History of LNER Class P2 Nos. 2001 Cock O' The North

One of the worlds most famous stream locomotives.

Design planning for the locomotives commenced in 1932 under the LNER’s Chief Mechanical Engineer H.N.Gresley (later Sir Nigel Gresley).’Cock O’ The North’ first appeared after construction at the main LNER works at Doncaster in 1934 where the famous Flying Scotsman locomotive had been built eleven years previously. Novel features such as the Kylechap chimney / blastpipe and Lentz rotary cam poppet valve gear were incorporated into the design. Prototype P2 ‘Cock O’ The North’ was to remain unique as the five following engines of the class were built with the more conventional Walchaerts valve gear. The last four P2 locomotives were built to a production standard that included the Bugatti style wedge shaped front end as used on the succsessful LNER A4 Pacific locomotives. ‘Cock O’ The North’ was later rebuilt to this design standard in 1938 and it is in this condition that we plan to recreate the locomotive.
The P2s were the only eight coupled express steam locomotives designed for use in the UK. They were designed for the Edinburgh to Aberdeen mainline, which was noted for its steep gradients and tight curves. They had sufficient power and adhesive weight to replace the earlier requirement of using two smaller engines double-headed. Initially, trials for the locomotive were conducted on the ECML from Kings Cross to Doncaster for running in purposes before transfer to Scotland and being based at Haymarket (Edinburgh).
Sir Nigel Gresley died in office in 1941 during the Second World War and his successor, Edward Thompson, was less than enthusiastic about Gresley’s locomotive designs, one of his main criticisms being the conjugated 3 cylinder valve gear which needed frequent attention in the war time conditions that prevailed. There had also been criticism of the locomotives because they were not ideally suited, with their long wheelbase, to the difficult route that they were designed for.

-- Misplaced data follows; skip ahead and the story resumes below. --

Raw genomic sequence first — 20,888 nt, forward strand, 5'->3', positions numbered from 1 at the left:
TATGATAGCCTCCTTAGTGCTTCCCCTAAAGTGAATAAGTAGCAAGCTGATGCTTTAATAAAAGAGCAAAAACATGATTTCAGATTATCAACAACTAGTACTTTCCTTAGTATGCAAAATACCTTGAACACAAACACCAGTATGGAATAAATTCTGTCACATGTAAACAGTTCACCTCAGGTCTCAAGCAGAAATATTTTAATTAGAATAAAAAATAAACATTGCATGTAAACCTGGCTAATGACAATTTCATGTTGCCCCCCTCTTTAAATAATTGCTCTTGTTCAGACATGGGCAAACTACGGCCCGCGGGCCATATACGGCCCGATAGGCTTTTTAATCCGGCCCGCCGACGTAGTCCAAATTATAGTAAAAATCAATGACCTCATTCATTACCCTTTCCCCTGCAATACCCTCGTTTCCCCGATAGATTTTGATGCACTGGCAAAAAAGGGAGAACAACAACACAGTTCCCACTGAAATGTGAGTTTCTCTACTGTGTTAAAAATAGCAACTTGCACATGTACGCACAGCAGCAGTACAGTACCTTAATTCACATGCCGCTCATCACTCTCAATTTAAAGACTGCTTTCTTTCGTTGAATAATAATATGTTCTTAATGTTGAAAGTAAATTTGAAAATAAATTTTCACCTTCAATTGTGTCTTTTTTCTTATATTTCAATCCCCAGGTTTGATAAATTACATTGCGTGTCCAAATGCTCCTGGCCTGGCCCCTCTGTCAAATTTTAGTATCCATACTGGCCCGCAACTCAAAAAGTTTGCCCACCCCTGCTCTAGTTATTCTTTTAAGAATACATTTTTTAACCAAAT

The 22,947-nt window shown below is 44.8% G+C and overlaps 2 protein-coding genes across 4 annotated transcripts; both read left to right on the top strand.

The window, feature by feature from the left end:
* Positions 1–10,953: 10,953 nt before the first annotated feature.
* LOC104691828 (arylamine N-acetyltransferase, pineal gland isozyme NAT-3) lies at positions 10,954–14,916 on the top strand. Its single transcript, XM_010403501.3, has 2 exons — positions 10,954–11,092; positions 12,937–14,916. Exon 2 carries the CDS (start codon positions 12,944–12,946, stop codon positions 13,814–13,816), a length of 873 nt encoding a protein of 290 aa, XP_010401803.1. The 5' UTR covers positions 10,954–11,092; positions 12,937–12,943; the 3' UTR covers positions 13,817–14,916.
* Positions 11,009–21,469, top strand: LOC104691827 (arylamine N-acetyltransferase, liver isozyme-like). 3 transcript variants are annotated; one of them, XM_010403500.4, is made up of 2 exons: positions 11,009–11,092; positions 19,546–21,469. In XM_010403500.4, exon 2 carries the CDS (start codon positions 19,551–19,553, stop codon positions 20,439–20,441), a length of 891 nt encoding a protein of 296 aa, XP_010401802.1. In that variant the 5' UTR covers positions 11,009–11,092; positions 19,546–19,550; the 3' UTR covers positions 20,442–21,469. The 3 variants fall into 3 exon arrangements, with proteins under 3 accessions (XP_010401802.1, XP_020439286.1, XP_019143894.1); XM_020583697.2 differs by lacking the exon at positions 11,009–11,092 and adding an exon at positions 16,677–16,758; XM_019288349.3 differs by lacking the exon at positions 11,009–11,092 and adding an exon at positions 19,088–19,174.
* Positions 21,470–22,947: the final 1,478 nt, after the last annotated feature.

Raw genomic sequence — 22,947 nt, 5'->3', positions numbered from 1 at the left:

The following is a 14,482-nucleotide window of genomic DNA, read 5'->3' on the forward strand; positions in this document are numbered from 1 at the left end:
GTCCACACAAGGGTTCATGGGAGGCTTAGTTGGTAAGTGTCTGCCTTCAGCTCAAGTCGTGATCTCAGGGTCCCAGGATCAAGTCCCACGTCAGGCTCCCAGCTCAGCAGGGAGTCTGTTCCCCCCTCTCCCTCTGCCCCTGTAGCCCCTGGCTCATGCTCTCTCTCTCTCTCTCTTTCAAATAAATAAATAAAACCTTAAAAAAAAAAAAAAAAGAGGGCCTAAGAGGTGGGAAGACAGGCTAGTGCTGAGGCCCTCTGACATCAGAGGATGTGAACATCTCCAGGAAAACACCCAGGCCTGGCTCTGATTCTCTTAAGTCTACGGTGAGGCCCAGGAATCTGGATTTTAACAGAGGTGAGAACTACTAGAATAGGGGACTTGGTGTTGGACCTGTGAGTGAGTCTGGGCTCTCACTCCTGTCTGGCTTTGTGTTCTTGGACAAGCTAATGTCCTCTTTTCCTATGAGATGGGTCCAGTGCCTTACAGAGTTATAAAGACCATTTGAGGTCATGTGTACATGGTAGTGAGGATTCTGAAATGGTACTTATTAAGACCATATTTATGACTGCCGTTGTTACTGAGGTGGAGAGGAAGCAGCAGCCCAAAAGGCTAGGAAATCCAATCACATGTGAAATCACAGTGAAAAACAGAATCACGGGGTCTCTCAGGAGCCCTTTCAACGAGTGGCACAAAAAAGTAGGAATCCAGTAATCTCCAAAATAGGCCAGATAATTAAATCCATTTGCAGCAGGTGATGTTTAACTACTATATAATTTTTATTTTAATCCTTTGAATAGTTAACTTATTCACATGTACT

As a class of only 6 locomotives, Thompson decided to rebuild them into a Pacific 4-6-2 arrangement between 1943-1944. The rebuilds were never a success and they were withdrawn in the late 1950s and early 1960s and eventually scrapped. They were the first class of LNER Pacific to be withdrawn. If the original locomotives had been transferred to the LNER southern area they would have been invaluable during war time in moving the excessively large passenger trains that were operated along the ECML. Why this was never considered is one of the unanswered questions of railway history.

COTN Book

Cock O’ the North

by Peter Tuffrey

This book, dedicated to the LNER 2001 ‘Cock O’ The North’ gives a comprehensive history of the locomotive and its forerunners, from design to final dismantling.

Peter Tuffrey has published many books on transport history and Yorkshire heritage.

The book may be purchased from Fonthill Media.

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The Railway Wonders of the World publication from April 1935 featured a study of ‘Cock O’ The North’ that is reproduced on its website. It includes a cut away drawing of the type that was common in its day but rarely seen any longer.

Railway Wonders Of The World

 

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